South Florida is the nation’s epicenter for cases of identity theft. The Federal Trade Commission ranked Florida as the top state for ID theft, with over 200,000 fraud complaints a year. Of all its regions, South Florida has the highest concentration of consumer complaints of any other region: in the Miami-Fort Lauderdale-West Palm Beach metro area, there are as many as 316 complaints per 100,000 people a year.
What makes Florida so attractive to scammers and thieves? The Sunshine State is particularly appealing due to its lack of state income tax, its high population of senior citizens and transients, and its fast development, which attracts a lot of new money. If you live in South Florida, you should be aware of the top 3 types of identity theft and know that there are hundreds of consumer protection laws to protect your personal information, enforced by federal agencies and consumer protection attorneys.
Social Security Identity Theft
Your social security number is highly sensitive information that thieves can use to commit many types of fraud. They can open financial accounts in your name, receive medical care (and tainting your medical records), steal social security benefits you’ve worked for all your life, and even file for a fraudulent tax return before you do your taxes. In addition, if the thief gets caught committing a crime and gives your social security number up as his own, you can get entwined with the criminal justice system.
Medical Identity Theft
Medical ID theft is one of the most common types of ID theft in Florida. Thieves use your medical records to file false claims such as workers compensation claims. They can also undergo surgeries in your name or receive treatment for medical issues that are then billed to you.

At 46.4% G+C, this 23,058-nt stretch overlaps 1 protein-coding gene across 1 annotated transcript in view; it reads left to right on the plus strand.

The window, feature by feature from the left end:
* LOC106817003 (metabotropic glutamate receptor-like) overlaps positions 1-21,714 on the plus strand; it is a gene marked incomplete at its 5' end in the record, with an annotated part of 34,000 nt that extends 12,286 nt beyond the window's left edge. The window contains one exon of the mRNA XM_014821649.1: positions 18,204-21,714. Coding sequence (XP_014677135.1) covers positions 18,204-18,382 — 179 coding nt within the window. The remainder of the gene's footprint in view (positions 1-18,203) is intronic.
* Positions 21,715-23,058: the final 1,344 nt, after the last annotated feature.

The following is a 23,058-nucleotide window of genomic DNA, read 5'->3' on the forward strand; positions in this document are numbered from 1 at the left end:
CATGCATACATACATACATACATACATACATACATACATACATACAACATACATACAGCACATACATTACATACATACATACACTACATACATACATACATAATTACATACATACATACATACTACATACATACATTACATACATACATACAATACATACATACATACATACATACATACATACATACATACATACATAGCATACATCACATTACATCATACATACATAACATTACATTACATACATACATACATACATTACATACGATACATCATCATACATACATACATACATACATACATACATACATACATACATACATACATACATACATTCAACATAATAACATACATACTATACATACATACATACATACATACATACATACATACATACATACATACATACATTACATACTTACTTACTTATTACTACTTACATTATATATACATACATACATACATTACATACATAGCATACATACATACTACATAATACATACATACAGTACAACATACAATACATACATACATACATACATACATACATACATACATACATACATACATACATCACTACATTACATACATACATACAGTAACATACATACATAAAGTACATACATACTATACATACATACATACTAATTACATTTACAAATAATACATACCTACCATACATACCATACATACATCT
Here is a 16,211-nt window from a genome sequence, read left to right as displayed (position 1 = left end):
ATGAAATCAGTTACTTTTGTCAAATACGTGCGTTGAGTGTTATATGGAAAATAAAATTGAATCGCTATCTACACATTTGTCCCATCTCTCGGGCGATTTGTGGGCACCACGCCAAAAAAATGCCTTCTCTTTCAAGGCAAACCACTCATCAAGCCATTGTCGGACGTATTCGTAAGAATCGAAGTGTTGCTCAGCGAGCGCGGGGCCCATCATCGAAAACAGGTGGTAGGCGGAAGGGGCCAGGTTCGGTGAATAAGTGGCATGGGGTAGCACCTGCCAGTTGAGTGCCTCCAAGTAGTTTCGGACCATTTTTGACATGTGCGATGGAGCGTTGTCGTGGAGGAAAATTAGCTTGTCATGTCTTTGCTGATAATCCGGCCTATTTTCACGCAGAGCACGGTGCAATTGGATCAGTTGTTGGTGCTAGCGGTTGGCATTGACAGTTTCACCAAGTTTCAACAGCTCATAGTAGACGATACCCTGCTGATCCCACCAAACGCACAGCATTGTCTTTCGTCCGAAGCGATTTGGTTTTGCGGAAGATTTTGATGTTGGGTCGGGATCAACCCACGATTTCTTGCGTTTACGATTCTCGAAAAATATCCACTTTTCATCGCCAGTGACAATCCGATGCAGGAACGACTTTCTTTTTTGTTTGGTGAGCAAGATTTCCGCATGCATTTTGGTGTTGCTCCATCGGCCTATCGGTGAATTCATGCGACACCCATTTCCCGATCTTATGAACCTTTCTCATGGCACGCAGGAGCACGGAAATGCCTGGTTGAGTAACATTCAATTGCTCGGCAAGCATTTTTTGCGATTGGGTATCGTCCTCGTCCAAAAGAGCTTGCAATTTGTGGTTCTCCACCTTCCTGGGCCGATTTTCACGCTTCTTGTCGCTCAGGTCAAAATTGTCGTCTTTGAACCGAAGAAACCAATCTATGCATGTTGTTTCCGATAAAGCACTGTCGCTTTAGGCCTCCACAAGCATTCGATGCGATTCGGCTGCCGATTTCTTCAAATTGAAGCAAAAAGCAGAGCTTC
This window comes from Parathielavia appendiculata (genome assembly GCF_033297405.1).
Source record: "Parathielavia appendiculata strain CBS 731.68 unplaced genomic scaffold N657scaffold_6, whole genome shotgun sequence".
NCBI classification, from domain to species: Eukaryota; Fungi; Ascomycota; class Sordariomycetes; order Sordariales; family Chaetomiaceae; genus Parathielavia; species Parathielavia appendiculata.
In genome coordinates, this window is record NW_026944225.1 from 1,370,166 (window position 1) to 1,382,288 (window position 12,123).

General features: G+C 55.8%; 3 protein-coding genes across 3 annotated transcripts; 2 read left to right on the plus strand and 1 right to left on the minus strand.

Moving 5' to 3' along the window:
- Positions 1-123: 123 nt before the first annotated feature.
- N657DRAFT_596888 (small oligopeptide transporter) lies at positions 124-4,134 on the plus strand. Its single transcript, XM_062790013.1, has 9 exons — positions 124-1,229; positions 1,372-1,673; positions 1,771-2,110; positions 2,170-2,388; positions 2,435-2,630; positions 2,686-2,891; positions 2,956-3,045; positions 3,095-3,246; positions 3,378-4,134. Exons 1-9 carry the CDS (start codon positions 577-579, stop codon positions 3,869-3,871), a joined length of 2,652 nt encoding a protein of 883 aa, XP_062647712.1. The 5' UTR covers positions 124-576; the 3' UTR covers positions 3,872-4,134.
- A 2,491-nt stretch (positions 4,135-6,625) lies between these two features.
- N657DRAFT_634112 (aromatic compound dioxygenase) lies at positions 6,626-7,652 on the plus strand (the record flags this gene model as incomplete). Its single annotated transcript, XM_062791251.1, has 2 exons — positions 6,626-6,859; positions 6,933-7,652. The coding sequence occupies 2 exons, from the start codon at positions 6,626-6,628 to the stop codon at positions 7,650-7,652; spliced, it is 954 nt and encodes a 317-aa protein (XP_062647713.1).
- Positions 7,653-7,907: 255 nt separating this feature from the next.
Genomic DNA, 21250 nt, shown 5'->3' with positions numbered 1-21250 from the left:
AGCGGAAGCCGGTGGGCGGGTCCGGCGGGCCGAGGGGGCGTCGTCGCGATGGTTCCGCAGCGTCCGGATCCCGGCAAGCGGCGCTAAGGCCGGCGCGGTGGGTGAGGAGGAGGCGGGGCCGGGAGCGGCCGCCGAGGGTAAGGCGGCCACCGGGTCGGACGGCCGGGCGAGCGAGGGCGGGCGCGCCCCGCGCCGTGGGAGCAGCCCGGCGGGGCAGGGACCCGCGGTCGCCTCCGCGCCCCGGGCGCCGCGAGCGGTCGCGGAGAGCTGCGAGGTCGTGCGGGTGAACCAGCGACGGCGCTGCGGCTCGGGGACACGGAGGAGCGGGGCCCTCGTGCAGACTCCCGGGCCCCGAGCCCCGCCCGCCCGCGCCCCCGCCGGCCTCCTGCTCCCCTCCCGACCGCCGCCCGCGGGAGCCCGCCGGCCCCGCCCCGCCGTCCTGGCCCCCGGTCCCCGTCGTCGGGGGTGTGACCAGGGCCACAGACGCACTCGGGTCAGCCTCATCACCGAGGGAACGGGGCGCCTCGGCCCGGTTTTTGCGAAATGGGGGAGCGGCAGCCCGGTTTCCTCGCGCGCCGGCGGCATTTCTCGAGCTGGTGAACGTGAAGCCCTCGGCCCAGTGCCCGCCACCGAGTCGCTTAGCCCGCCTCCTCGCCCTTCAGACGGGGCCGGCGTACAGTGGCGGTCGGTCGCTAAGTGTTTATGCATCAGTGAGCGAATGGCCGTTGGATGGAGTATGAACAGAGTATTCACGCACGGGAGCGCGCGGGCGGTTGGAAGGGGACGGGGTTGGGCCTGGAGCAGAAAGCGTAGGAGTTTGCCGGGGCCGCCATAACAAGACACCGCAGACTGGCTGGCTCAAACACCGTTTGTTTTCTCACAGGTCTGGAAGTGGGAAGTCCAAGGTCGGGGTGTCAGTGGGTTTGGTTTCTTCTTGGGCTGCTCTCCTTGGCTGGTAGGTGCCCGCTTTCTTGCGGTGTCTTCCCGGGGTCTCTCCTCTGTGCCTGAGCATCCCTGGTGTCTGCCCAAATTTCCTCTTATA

Financial Identity Theft
When people think of “identity theft” this is the type that usually comes to mind. When a criminal uses your identity for financial reasons, the goal is to take all your funds and assets. Thieves can use your financial information to apply for loans or credit cards under your name and accumulate hefty debts.
Certain laws like the Fair and Accurate Credit Transactions Act, or FACTA, contain specific provisions aimed at curtailing this type of criminal activity. Under FACTA, only the last 5 digits of your credit or debit card can be printed on a paper receipt, and zero digits of your expiration date are allowed. This makes it harder for a potential thief to get their hands on your sensitive data. In addition, consumer reporting agencies are required to place a fraud alert on your file for at least 90 days if you suspect fraud at any time. If your bank offers some kind of fraud protection, take advantage of that.
If you have had your credit card information exposed from an electronic point of sale device, you may be able to win a significant reward with the help of Florida consumer protection attorneys. Jibrael S. Hindi and his team specialize in FACTA violations in Fort Lauderdale. Each FACTA violation may be worth up to $1,000. Call The Law Offices of Jibrael S. Hindi at 844-JIBRAEL for a free consultation.